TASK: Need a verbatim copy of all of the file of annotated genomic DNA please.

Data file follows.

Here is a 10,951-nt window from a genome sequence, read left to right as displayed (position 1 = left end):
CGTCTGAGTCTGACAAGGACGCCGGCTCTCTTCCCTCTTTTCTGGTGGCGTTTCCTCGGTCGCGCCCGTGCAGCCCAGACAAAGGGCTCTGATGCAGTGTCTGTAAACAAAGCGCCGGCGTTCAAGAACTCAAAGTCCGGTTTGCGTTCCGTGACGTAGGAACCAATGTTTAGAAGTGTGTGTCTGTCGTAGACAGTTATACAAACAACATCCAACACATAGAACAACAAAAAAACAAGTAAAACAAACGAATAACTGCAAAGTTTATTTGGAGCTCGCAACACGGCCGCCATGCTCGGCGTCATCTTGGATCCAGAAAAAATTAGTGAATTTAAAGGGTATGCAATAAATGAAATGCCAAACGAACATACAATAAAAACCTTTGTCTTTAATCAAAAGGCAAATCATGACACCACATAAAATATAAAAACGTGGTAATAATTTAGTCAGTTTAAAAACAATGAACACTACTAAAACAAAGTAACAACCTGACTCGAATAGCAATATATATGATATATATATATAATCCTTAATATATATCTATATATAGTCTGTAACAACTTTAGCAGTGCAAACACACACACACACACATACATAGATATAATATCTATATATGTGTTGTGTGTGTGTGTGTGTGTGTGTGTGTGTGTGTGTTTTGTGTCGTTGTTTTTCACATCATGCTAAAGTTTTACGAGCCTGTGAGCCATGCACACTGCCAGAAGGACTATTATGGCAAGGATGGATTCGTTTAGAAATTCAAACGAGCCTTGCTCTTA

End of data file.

Here is a 10,951-nt window from a genome sequence, read left to right as displayed (position 1 = left end):
CGTCTGAGTCTGACAAGGACGCCGGCTCTCTTCCCTCTTTTCTGGTGGCGTTTCCTCGGTCGCGCCCGTGCAGCCCAGACAAAGGGCTCTGATGCAGTGTCTGTAAACAAAGCGCCGGCGTTCAAGAACTCAAAGTCCGGTTTGCGTTCCGTGACGTAGGAACCAATGTTTAGAAGTGTGTGTCTGTCGTAGACAGTTATACAAACAACATCCAACACATAGAACAACAAAAAAACAAGTAAAACAAACGAATAACTGCAAAGTTTATTTGGAGCTCGCAACACGGCCGCCATGCTCGGCGTCATCTTGGATCCAGAAAAAATTAGTGAATTTAAAGGGTATGCAATAAATGAAATGCCAAACGAACATACAATAAAAACCTTTGTCTTTAATCAAAAGGCAAATCATGACACCACATAAAATATAAAAACGTGGTAATAATTTAGTCAGTTTAAAAACAATGAACACTACTAAAACAAAGTAACAACCTGACTCGAATAGCAATATATATGATATATATATATAATCCTTAATATATATCTATATATAGTCTGTAACAACTTTAGCAGTGCAAACACACACACACACACATACATAGATATAATATCTATATATGTGTTGTGTGTGTGTGTGTGTGTGTGTGTGTGTGTGTGTTTTGTGTCGTTGTTTTTCACATCATGCTAAAGTTTTACGAGCCTGTGAGCCATGCACACTGCCAGAAGGACTATTATGGCAAGGATGGATTCGTTTAGAAATTCAAACGAGCCTTGCTCTTA